When she was six years old, Maroesja Perizonius and her mother travelled to India, where Bhagwan gave her a new name: Ma Prem Chandra. They followed the teachings for seven years. Incorporating old photographs and film footage, and by revisiting the commune's compound, Perizonius reconstructs her childhood in the Bhagwan movement. Examples of people she speaks with are the former Amsterdam commune leader and especially her mother. The latter claims she wanted her child to make her own decisions; Perizonius feels she was still too young to do so. According to her mother, she wanted to go to the commune; according to Perizonius, she clung to the doorpost on the day they moved. About the English children's commune, where Perizonius was forced to work hard, her mother says: 'I was actually against it (...), but I didn't want to forbid it.' Perizonius calls this period 'the loss of my innocence' and blames her mother, in an uneasy confrontation, for not intervening right away when elder commune members sexually harassed her when she was thirteen. Award the City of Utrecht Award 2005.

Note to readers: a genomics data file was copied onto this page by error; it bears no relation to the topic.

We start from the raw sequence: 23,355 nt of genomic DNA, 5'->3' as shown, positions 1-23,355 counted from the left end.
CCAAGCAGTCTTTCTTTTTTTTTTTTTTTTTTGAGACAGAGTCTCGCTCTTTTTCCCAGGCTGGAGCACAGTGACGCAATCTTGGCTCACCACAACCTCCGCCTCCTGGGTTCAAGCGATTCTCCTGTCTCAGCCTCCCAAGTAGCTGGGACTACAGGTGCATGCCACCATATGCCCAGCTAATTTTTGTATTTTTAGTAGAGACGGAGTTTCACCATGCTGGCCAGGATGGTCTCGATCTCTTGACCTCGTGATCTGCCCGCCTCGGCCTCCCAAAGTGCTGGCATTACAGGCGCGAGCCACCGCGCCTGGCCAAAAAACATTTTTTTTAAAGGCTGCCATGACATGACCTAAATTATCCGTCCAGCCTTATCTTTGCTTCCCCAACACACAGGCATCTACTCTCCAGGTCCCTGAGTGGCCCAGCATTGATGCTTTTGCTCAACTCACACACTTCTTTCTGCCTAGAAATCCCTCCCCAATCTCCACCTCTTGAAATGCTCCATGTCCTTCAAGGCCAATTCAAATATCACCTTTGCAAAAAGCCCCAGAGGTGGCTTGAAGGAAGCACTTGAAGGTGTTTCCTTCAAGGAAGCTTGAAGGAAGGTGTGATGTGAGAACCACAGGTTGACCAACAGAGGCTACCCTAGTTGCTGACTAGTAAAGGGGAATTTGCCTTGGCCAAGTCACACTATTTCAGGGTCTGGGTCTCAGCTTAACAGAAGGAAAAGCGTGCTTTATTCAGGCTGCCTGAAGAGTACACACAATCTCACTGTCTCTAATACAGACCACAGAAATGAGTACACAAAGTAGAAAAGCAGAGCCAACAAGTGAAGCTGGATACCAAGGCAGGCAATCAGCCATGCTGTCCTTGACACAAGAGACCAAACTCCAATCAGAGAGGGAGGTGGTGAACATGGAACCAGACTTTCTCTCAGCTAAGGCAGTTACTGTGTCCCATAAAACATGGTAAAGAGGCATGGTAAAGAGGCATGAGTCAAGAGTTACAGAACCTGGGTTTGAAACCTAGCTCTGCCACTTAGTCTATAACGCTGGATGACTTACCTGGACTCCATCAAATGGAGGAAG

Gouden Kalf nominees
Filmprijs van de Stad Utrecht (2005)
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